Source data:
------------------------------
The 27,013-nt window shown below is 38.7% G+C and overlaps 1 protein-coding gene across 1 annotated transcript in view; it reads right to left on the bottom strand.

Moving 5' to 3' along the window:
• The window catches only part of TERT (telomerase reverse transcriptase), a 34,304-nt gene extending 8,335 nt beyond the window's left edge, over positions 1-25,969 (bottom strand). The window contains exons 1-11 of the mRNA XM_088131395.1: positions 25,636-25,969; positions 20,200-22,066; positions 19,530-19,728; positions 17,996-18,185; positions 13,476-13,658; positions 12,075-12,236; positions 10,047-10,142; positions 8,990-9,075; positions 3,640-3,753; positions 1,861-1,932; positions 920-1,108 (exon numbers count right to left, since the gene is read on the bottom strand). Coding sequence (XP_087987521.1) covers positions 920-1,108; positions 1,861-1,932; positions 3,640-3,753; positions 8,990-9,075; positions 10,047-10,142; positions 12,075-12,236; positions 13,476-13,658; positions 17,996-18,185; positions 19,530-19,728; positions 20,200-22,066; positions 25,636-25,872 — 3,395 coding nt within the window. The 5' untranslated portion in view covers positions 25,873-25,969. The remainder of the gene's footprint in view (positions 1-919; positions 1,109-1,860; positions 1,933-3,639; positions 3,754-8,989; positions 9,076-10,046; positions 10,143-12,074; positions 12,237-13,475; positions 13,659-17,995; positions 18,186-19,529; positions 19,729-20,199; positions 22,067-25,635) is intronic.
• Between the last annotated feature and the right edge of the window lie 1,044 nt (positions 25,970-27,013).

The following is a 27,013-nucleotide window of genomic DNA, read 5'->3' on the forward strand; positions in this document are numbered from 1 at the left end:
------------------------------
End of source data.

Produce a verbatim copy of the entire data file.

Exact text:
The 27,013-nt window shown below is 38.7% G+C and overlaps 1 protein-coding gene across 1 annotated transcript in view; it reads right to left on the bottom strand.

Moving 5' to 3' along the window:
• The window catches only part of TERT (telomerase reverse transcriptase), a 34,304-nt gene extending 8,335 nt beyond the window's left edge, over positions 1-25,969 (bottom strand). The window contains exons 1-11 of the mRNA XM_088131395.1: positions 25,636-25,969; positions 20,200-22,066; positions 19,530-19,728; positions 17,996-18,185; positions 13,476-13,658; positions 12,075-12,236; positions 10,047-10,142; positions 8,990-9,075; positions 3,640-3,753; positions 1,861-1,932; positions 920-1,108 (exon numbers count right to left, since the gene is read on the bottom strand). Coding sequence (XP_087987521.1) covers positions 920-1,108; positions 1,861-1,932; positions 3,640-3,753; positions 8,990-9,075; positions 10,047-10,142; positions 12,075-12,236; positions 13,476-13,658; positions 17,996-18,185; positions 19,530-19,728; positions 20,200-22,066; positions 25,636-25,872 — 3,395 coding nt within the window. The 5' untranslated portion in view covers positions 25,873-25,969. The remainder of the gene's footprint in view (positions 1-919; positions 1,109-1,860; positions 1,933-3,639; positions 3,754-8,989; positions 9,076-10,046; positions 10,143-12,074; positions 12,237-13,475; positions 13,659-17,995; positions 18,186-19,529; positions 19,729-20,199; positions 22,067-25,635) is intronic.
• Between the last annotated feature and the right edge of the window lie 1,044 nt (positions 25,970-27,013).

The following is a 27,013-nucleotide window of genomic DNA, read 5'->3' on the forward strand; positions in this document are numbered from 1 at the left end: